Elden Ring may look a lot like Dark Souls but, as far as we know right now, it’s entirely its own thing in terms of narrative and lore. That doesn’t mean, however, there aren’t legitimate links between From Software’s latest action RPG and previous games like Demon’s Souls, Bloodborne, and even Armored Core.
I really don’t know what you’re doing here if you’re trying to avoid spoilers, but this is your last chance to close this tab or click on a link to one of Kotaku’s other fantastic stories if you don’t want to see Elden Ring content before it launches on February 25.
As part of a recent Red Bull-branded preview event that brought in several notable Twitch personalities to demo Elden Ring ahead of its release, it was revealed that a character named Patches appears in the upcoming game. Spanish streamer ChusoMMontero came face-to-face with Patches during his session, apparently inviting the NPC’s scorn after looting a treasure chest.
Chuso was quickly cut down, but not before providing us with this excellent footage of Patches in action.
Patches should be a familiar face to longtime fans of From Software’s history, especially when it comes to the company’s genre-defining Souls and Souls-like games. While he first debuted in 2008’s Armored Core: For Answer as Patch the Good Luck, a faceless, rival pilot with a fondness for sniping you from the air rather than facing you head-on, most folks got their first taste of this character’s unique brand of tomfoolery the following year courtesy of Demon’s Souls.
Much like his Armored Core appearance, Patches the Hyena (as he’s known in Demon’s Souls) is a cowardly, conniving NPC who twice leads you into compromising situations in the hopes that you’ll die so that he can loot your corpse. In both instances, he apologizes for his actions once you escape his traps. If you let Patches live, he sets up a shop in the game’s hub area.
While most folks disapproved of the changes made to Demon’s Souls aesthetics in its PlayStation 5 remake, I applaud developer Bluepoint Software for using the upgraded visuals to give Patches one of the most punchable faces I’ve ever seen in a video game. I’d be curious to learn if more people killed him on PS5 as opposed to the PlayStation 3 original.
“Trusty” Patches next showed up in 2011’s Dark Souls, introducing himself to you in various locations depending on your progress through the game. Much like in Demon’s Souls, he lures you with the promise of treasure, only to send you careening over cliffs and into dark chasms. And if, like in Demon’s Souls, you don’t give into the temptation of cutting him down where he stands, Patches becomes a merchant, selling his ill-begotten loot in Firelink Shrine.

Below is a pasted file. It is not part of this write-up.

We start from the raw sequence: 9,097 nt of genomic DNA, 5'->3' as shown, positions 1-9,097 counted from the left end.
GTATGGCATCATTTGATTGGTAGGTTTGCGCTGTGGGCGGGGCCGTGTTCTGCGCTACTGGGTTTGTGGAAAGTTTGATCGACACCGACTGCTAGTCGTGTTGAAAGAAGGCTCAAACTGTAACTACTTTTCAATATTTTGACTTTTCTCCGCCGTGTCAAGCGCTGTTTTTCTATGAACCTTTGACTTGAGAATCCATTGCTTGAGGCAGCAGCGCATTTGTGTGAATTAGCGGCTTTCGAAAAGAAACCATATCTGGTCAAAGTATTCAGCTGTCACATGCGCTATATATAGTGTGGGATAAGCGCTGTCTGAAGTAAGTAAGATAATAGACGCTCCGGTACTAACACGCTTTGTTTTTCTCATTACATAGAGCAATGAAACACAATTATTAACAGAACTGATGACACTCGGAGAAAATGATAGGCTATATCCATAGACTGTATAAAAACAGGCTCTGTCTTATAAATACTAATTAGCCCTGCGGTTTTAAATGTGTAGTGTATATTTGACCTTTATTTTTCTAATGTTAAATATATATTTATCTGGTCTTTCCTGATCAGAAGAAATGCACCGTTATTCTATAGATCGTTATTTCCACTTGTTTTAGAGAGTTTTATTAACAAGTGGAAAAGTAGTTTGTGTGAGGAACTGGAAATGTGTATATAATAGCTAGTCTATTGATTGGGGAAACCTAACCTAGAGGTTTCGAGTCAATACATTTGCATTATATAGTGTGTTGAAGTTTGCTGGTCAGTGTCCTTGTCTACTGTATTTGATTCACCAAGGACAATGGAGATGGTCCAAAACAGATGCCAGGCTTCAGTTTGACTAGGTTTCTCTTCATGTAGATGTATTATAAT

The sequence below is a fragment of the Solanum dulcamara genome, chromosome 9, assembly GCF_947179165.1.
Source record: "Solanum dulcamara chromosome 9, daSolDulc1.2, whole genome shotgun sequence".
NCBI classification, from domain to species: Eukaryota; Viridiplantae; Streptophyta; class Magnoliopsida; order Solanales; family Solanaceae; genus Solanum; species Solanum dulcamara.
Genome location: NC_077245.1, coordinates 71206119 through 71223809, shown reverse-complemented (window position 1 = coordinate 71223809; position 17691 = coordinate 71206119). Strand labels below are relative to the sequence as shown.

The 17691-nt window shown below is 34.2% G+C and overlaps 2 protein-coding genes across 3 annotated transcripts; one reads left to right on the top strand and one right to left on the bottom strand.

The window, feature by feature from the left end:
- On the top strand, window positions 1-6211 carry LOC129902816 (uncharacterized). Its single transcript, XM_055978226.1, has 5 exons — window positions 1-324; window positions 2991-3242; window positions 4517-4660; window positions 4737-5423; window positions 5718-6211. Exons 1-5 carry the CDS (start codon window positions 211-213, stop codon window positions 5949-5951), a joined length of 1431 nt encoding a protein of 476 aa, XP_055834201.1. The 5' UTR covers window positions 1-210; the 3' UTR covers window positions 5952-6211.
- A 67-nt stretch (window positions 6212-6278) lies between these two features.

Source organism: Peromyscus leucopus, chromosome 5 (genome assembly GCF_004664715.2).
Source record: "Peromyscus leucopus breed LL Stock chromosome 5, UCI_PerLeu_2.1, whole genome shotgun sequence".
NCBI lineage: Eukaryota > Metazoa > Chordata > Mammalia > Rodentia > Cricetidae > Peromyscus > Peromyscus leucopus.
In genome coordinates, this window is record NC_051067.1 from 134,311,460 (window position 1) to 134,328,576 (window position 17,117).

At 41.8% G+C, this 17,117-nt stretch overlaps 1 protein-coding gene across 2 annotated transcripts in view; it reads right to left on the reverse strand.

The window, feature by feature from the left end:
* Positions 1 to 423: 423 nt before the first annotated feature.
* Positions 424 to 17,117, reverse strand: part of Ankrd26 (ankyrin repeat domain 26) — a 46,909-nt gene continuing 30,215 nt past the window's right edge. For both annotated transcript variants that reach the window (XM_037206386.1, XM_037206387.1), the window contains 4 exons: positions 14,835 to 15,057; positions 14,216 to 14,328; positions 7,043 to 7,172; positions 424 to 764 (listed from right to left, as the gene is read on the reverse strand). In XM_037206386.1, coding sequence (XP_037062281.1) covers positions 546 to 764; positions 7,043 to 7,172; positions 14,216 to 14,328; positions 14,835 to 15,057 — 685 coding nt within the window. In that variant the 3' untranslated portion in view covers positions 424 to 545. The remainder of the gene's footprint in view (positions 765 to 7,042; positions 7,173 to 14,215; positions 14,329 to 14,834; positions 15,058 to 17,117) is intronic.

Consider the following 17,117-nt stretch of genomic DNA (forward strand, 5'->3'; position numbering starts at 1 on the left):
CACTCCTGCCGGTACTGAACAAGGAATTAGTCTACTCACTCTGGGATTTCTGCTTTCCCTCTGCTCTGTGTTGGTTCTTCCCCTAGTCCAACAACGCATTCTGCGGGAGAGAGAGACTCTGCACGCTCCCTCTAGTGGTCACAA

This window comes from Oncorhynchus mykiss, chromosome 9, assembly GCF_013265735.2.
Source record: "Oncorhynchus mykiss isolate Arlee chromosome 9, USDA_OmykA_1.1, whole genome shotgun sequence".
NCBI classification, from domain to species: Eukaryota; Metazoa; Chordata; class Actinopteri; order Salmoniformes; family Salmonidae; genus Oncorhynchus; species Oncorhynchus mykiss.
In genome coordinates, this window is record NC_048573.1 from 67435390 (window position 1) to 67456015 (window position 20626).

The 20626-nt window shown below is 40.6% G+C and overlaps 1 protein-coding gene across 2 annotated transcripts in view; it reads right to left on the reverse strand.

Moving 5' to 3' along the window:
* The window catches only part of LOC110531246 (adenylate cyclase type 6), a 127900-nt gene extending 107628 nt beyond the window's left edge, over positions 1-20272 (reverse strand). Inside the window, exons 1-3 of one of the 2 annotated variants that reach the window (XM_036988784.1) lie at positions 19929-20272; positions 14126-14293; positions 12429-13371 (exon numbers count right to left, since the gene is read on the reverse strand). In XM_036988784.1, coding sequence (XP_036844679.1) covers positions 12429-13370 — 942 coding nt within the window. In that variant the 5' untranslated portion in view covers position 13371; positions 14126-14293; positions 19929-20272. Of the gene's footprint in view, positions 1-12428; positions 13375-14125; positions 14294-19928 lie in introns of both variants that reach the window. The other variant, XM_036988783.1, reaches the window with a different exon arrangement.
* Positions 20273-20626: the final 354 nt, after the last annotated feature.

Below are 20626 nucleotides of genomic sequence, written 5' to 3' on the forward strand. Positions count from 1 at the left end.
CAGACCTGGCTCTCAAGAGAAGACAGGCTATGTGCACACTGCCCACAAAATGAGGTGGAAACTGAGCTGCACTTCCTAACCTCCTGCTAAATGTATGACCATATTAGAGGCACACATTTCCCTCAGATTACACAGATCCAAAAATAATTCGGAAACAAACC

My favorite Patches cameo comes courtesy of 2015’s Bloodborne. Deep into that Lovecraftian adventure, you meet a character named Patches the Spider, who is basically the Patches we’ve come to know and love with a creepy, arachnid-style body.
He first appears unseen behind locked doors early in the story, providing you with a key item for progressing through the game, before his full visage is revealed in the otherworldly Lecture Building.
Of course, what kind of jerk would Patches be if he didn’t kick you into a hole? Approaching a specific cliff in the late-game Nightmare Frontier activates a short, point-of-view cutscene in which he knocks you over the edge. That’s the Patches we know and tolerate!
And finally, 2016’s Dark Souls 3 marked the most recent appearance of “Unbreakable” Patches. Again, he puts you through a series of trials and even steals the armor and identity of a beloved ally known as Siegward of Catarina, but his story comes to a fitting conclusion in the thoroughly enjoyable Ringed City expansion.
If you haven’t already, I highly recommend watching Souls loresmith VaatiVidya’s video essay on Patches’ journey from loathsome parasite to ruthless survivor.
As an aside, Patches might also have analogs in Dark Souls 2 and Sekiro: Shadows Die Twice, though not with the same name. The former’s Mild-Mannered Pate seems friendly when you first meet him, but later on becomes part of a quest line involving a betrayed former partner, while the latter’s Anayama the Peddler is considered a possible stand-in due to his history as a former thief turned merchant. While these aren’t direct references to the real Patches, one can easily argue they were meant to fill the same role.
Hidetaka Miyazaki, who many credit for establishing the Souls-like genre with his work on Demon’s Souls, Dark Souls, Bloodborne, and Sekiro, reportedly claimed during a 2011 interview on the Japanese podcast Game no Shokutaku that every game he makes will have Patches in it. Joking or not, it’s nice to see Elden Ring keeping up with this continuity. Dark Souls 3 felt like the perfect send-off for the little asshole, but I look forward to seeing what role he plays, if any, in the story of this and future From Software projects to come.